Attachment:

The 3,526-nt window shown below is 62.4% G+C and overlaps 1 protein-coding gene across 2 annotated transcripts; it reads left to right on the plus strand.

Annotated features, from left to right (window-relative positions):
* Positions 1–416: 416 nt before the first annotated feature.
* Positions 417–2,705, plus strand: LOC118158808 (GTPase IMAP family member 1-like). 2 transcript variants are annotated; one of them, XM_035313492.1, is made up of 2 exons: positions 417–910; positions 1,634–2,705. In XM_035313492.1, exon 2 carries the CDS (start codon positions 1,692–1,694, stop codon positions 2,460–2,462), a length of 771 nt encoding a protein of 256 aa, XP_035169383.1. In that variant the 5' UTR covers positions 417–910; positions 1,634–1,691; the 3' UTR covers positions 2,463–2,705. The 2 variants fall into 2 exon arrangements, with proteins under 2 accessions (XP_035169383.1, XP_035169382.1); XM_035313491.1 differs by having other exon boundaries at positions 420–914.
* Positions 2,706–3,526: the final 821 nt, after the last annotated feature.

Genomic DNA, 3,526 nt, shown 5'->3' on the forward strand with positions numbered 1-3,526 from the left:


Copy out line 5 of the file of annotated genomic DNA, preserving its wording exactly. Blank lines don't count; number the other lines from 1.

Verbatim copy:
* Positions 2,706–3,526: the final 821 nt, after the last annotated feature.